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March 4, 2021

Political and economic upheaval pushed a record number of Americans to buy guns in 2020, but firearm purchases slowed last month, according to industry estimates, though it’s unclear whether it marks a turning point after a yearlong streak of astronomical sales.

 Around 1.5 million guns were sold in the United States in February, a 32% drop from the previous month but a 10% increase over February 2020, according to estimates from the consultancy Small Arms Analytics and Forecasting (SAAF).

Similarly, the National Shooting Sports Foundation, a trade group representing the gun industry, estimates about 1.39 million guns were sold in February.

Sales last month hit their lowest level in about a year and were more than 1 million short of March 2020’s record-breaking total according to SAAF, but February was still an indisputably busy stretch for gunsellers, rounding out 12 months of higher-than-usual sales linked partly to last year’s economic crisis and political events.

Some experts think purchases decreased in February because many potential customers took care of their gun-buying needs during last year’s surge: SAAF economist Jurgen Brauer told Forbes “a slow-down might be on the horizon due to saturation.”

Mark Oliva from the National Shooting Sports Foundation, meanwhile, said purchases may have dropped in February because many gun dealers and manufacturers’ inventory was drained by last year’s unprecedented sales.

22.8 million. That’s how many total firearms SAAF estimates were sold in 2020, the busiest year on record for the gun industry, up 60% over 2019 sales.

The gun industry uses FBI firearm background check data as an indicator of sales, though the two figures don’t line up perfectly because not all background checks are connected to gun purchases. Last month, the FBI ran over 3.4 million background checks, making it the bureau’s busiest February on record but somewhat lower than the busiest months of 2020.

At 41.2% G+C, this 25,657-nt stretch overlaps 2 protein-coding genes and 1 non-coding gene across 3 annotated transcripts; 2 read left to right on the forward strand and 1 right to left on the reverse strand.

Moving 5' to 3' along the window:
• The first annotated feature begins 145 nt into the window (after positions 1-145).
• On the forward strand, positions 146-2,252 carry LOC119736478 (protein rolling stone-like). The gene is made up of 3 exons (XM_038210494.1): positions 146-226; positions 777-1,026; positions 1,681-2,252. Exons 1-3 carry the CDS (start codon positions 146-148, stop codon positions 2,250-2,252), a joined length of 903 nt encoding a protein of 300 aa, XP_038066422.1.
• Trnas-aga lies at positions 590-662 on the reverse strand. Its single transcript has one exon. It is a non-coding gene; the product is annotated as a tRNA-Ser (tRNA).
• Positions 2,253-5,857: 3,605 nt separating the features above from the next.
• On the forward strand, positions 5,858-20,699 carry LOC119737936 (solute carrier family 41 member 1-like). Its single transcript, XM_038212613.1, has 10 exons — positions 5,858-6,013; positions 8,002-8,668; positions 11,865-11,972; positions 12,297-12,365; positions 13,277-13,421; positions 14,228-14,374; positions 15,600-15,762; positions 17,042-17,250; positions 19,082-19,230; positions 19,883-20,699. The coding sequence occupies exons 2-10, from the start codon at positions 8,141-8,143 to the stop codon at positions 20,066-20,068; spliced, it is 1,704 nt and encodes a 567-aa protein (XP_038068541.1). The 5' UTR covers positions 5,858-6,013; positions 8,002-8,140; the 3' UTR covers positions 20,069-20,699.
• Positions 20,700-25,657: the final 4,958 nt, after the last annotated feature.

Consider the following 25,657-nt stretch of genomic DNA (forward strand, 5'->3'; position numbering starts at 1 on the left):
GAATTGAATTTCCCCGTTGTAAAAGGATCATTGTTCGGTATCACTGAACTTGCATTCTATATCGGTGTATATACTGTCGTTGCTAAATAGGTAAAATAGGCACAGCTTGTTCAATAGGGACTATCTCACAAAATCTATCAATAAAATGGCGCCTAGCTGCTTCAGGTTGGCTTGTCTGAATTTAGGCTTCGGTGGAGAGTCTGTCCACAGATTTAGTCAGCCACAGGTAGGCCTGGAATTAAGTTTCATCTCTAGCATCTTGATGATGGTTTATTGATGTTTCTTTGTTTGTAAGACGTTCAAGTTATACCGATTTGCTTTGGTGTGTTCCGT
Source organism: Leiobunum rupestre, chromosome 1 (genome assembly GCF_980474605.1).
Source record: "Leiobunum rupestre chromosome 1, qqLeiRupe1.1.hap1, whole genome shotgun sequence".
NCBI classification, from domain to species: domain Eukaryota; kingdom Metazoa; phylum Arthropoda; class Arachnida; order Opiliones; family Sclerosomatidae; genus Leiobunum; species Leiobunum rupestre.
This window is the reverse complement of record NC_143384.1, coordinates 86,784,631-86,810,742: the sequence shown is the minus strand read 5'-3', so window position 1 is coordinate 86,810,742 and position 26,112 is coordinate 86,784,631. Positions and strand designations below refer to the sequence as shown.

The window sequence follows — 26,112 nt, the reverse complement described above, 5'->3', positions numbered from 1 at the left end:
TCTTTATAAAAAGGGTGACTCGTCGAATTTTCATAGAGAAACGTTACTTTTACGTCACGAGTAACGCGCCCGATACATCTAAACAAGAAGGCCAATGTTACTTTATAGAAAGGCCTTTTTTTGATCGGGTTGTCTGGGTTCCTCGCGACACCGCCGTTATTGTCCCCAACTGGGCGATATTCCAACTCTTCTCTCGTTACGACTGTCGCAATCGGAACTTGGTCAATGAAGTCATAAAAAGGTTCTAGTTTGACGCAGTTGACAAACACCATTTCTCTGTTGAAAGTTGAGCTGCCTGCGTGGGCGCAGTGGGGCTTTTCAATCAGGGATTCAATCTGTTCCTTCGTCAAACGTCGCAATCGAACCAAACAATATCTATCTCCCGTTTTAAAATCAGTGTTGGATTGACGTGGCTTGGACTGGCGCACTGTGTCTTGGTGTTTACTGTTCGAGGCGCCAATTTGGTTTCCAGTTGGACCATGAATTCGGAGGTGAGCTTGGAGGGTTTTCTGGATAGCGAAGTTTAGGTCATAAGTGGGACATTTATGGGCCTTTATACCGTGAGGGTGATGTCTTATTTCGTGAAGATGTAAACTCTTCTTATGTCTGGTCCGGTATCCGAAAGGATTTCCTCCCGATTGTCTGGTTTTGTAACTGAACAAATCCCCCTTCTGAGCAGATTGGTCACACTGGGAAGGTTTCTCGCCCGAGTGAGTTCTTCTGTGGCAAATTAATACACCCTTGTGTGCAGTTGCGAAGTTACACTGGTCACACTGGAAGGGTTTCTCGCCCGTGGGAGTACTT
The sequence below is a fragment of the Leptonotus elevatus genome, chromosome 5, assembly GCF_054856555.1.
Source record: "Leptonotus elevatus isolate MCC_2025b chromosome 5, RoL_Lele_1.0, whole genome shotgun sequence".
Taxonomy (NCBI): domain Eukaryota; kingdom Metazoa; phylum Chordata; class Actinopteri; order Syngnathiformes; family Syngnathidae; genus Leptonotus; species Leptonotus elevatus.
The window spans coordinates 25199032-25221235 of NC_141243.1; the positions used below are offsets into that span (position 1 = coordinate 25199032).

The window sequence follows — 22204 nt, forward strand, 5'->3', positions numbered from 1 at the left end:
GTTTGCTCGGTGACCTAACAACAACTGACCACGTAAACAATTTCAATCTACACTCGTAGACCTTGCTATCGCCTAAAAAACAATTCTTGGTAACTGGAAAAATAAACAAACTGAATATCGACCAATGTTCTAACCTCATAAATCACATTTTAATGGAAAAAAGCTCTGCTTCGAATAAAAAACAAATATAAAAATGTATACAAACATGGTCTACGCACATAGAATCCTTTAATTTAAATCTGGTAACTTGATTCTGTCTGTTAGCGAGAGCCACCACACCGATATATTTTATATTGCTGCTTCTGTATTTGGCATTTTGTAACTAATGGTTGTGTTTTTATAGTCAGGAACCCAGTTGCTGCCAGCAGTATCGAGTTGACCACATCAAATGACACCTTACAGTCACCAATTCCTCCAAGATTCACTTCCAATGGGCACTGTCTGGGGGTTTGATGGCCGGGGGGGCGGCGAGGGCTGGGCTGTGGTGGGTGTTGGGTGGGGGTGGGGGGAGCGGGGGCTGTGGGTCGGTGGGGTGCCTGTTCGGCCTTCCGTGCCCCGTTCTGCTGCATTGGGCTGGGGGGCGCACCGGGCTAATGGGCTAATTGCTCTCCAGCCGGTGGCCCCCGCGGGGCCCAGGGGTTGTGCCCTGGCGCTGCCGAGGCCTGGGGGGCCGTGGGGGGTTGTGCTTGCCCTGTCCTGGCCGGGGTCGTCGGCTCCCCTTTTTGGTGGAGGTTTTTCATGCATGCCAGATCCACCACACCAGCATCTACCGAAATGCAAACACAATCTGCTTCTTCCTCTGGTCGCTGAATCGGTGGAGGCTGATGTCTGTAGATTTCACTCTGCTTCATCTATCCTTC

Firearm sales are closely linked to the news: When gun enthusiasts fear for their own safety or expect gun control measures to get stricter, purchases increase. And last year’s onslaught of economic, public health and political crises gave people ample reason to worry, fueling unprecedented demand for guns, Brauer and Oliva said. Sales shot up in the early days of the pandemic, stayed high during a summer of tense protests, increased after last year’s election, and spiked yet again after the riots in the U.S. Capitol building. “I don't know of any other industry that has to deal with these extraordinary swings,” Brauer told Forbes.

After February’s dropoff, it’s unclear whether sales will continue falling to pre-pandemic levels or stay at a heightened pitch. Oliva thinks President Joe Biden’s desire to pass stricter gun control legislation could continue driving sales, though he says it’s difficult to predict. Plus, he suggested inventory at gun stores is still fairly low, a signal of solid demand.

 “Display cases ... are still pretty sparsely populated, and there's not a whole lot of guns on shelves,” Oliva told Forbes. “That tells me we still haven't met that market demand.”

The gun industry has faced a decade of politically driven sales spikes and declines, posing challenges for manufacturers and dealers, Brauer and Oliva said. Former President Barack Obama’s desire to tighten gun control laws drove sales up, but former President Donald Trump’s victory gave way to an industry slump marked by excessive inventories for dealers and financial peril for some gunmakers.